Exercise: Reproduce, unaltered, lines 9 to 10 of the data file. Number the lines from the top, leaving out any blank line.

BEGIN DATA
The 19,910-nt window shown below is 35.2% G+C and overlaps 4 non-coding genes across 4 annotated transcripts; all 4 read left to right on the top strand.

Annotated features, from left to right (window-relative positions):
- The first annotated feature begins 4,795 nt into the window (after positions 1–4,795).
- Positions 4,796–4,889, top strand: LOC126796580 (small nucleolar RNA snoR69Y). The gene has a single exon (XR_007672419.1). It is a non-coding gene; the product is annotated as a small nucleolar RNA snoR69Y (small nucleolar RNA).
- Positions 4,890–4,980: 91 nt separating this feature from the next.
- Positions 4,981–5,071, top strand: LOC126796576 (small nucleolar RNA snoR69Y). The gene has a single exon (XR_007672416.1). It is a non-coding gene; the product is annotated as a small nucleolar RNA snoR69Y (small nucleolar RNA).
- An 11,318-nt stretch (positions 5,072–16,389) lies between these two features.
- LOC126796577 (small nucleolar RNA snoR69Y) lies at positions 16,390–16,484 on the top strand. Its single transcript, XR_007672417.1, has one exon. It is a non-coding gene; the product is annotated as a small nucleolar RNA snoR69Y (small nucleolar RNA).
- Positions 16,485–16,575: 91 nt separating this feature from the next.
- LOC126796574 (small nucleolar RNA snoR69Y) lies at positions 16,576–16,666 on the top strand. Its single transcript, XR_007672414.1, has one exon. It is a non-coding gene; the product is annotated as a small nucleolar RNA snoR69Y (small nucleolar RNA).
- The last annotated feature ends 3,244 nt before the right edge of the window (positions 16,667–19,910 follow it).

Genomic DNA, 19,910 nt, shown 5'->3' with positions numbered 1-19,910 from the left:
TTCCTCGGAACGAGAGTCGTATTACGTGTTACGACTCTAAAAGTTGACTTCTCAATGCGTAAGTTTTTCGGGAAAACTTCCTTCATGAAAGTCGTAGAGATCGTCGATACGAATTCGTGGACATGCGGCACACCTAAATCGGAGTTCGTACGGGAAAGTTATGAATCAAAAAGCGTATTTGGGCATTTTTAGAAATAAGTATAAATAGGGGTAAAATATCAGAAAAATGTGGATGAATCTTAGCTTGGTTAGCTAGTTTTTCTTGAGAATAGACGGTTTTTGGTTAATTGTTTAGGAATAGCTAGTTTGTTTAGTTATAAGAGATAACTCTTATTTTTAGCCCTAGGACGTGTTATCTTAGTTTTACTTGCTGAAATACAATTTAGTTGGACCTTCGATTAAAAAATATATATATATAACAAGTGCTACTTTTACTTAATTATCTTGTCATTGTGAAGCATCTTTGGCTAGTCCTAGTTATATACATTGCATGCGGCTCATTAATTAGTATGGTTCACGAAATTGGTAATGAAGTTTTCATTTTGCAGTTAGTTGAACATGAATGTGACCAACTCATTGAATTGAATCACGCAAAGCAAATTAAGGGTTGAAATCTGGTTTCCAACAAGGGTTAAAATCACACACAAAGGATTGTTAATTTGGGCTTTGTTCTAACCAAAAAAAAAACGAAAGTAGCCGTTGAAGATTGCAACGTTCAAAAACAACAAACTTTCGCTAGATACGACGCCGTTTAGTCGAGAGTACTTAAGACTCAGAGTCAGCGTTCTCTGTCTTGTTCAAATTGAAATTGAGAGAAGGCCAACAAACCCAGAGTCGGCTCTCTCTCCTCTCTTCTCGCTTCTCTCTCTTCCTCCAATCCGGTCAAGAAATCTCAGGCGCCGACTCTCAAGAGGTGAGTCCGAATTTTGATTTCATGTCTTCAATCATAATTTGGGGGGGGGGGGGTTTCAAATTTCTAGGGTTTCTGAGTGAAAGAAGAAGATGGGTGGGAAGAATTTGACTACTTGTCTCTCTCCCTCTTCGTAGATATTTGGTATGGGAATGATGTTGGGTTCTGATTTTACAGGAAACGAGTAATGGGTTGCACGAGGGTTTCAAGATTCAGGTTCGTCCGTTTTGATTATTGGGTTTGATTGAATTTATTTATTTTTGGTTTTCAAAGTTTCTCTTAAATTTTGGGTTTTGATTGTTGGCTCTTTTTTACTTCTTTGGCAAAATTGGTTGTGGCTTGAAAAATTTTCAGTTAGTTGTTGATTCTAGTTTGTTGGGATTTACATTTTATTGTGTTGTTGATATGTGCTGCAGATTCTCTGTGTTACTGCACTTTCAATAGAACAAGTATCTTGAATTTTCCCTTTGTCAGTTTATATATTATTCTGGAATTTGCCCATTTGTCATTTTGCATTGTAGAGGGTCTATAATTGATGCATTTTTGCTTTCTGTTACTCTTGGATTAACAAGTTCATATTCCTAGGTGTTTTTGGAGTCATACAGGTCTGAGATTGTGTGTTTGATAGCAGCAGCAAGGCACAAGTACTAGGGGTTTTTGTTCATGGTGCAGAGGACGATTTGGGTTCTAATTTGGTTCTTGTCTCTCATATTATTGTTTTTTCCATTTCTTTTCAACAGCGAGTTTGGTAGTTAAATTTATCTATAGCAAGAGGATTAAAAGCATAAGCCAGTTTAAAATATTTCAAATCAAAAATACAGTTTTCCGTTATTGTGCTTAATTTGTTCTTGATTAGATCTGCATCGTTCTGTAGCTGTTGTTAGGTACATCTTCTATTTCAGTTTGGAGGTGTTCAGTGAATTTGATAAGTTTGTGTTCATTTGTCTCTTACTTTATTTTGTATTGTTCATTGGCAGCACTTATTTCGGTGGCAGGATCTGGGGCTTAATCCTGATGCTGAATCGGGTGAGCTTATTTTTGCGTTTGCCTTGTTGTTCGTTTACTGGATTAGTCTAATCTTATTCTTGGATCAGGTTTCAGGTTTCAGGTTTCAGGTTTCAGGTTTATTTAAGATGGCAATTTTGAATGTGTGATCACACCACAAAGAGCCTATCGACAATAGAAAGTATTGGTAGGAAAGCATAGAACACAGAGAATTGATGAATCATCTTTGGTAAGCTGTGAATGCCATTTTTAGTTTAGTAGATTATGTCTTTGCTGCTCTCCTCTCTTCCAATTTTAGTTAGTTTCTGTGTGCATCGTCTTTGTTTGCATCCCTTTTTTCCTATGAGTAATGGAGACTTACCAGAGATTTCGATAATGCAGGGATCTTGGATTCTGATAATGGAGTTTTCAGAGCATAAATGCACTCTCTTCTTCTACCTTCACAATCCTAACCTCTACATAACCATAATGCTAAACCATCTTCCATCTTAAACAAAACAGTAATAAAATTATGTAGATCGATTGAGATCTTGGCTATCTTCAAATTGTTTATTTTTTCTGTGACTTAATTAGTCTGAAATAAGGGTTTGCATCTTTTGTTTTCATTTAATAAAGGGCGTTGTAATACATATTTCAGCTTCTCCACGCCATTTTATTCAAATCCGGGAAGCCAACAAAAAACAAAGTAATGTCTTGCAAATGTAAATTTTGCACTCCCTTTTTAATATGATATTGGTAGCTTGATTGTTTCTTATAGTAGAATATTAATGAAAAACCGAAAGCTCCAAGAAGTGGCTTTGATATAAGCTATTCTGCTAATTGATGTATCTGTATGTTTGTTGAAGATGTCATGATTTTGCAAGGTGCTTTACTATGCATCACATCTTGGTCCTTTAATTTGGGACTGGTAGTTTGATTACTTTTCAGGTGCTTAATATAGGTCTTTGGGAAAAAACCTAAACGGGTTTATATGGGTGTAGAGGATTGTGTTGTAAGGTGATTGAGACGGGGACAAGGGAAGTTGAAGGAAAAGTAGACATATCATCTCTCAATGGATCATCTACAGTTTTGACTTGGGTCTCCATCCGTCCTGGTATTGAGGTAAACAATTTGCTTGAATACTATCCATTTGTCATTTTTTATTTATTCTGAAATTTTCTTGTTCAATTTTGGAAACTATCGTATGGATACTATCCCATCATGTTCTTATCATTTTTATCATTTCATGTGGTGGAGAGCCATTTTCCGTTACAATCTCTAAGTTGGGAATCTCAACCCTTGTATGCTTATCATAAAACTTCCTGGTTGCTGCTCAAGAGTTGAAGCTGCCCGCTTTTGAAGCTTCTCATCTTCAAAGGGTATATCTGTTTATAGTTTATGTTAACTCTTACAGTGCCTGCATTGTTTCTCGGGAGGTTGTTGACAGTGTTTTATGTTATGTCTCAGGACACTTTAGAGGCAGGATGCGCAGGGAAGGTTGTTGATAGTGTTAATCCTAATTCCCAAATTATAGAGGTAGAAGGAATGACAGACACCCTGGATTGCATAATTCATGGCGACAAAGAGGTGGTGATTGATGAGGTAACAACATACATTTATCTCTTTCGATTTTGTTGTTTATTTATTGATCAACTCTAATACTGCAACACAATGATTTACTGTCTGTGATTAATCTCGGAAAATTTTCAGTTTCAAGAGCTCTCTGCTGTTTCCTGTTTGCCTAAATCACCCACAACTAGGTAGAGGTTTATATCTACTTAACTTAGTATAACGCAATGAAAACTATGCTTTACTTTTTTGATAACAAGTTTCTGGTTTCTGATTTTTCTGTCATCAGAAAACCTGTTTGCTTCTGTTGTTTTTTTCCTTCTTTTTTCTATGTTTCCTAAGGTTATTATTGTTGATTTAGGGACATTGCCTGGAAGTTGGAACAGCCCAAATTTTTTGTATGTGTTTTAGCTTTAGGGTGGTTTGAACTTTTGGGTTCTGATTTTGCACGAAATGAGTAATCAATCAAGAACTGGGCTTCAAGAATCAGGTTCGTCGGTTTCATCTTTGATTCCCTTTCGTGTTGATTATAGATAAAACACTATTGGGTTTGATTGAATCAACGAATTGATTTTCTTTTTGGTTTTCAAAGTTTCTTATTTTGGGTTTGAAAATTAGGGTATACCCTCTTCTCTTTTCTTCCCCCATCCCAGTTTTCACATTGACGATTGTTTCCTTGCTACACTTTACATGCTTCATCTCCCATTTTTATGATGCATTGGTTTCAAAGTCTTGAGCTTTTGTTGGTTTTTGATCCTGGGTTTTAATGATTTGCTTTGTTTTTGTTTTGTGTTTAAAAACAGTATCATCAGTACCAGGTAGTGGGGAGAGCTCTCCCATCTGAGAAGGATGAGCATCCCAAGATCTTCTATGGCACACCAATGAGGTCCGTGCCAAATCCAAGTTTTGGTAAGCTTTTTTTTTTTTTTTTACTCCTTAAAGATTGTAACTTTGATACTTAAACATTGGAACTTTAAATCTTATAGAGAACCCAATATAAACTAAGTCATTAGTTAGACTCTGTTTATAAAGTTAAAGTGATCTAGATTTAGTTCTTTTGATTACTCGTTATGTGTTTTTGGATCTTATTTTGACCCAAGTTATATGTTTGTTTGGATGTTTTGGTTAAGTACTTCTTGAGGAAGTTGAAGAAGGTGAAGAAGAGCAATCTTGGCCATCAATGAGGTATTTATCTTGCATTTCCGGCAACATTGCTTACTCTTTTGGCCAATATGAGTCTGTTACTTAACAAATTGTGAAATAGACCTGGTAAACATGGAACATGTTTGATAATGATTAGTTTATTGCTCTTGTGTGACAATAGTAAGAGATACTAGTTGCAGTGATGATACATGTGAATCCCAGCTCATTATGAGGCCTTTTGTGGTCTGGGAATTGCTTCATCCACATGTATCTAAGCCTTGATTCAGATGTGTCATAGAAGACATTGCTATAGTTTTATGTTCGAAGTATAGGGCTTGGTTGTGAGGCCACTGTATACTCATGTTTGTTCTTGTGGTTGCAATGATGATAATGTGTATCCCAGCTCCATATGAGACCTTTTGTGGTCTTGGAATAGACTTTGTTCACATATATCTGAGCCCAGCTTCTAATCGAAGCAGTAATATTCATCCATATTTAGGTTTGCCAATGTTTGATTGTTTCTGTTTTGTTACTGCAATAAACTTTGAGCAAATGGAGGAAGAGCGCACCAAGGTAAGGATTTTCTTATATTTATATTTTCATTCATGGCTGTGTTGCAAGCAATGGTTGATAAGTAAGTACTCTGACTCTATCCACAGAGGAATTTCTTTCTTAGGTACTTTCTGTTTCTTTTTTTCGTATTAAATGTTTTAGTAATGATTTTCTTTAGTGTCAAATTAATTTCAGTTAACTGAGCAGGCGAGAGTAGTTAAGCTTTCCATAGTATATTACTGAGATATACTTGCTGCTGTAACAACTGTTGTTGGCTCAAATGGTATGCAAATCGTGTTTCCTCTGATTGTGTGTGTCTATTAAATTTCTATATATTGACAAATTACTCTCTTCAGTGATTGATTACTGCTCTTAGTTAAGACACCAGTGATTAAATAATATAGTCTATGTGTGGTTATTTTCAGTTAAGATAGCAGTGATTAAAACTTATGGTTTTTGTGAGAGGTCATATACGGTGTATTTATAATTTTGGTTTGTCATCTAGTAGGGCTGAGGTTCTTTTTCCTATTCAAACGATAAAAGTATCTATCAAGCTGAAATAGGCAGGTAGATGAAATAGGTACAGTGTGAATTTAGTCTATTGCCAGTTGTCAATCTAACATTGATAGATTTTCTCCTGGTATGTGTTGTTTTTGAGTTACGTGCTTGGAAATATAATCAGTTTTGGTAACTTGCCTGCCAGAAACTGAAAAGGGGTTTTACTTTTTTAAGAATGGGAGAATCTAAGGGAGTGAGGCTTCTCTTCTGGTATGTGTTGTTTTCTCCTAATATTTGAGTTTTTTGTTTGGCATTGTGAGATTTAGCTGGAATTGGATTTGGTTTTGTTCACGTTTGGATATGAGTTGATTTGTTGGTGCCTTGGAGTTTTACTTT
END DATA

- Positions 16,485–16,575: 91 nt separating this feature from the next.
- LOC126796574 (small nucleolar RNA snoR69Y) lies at positions 16,576–16,666 on the top strand. Its single transcript, XR_007672414.1, has one exon. It is a non-coding gene; the product is annotated as a small nucleolar RNA snoR69Y (small nucleolar RNA).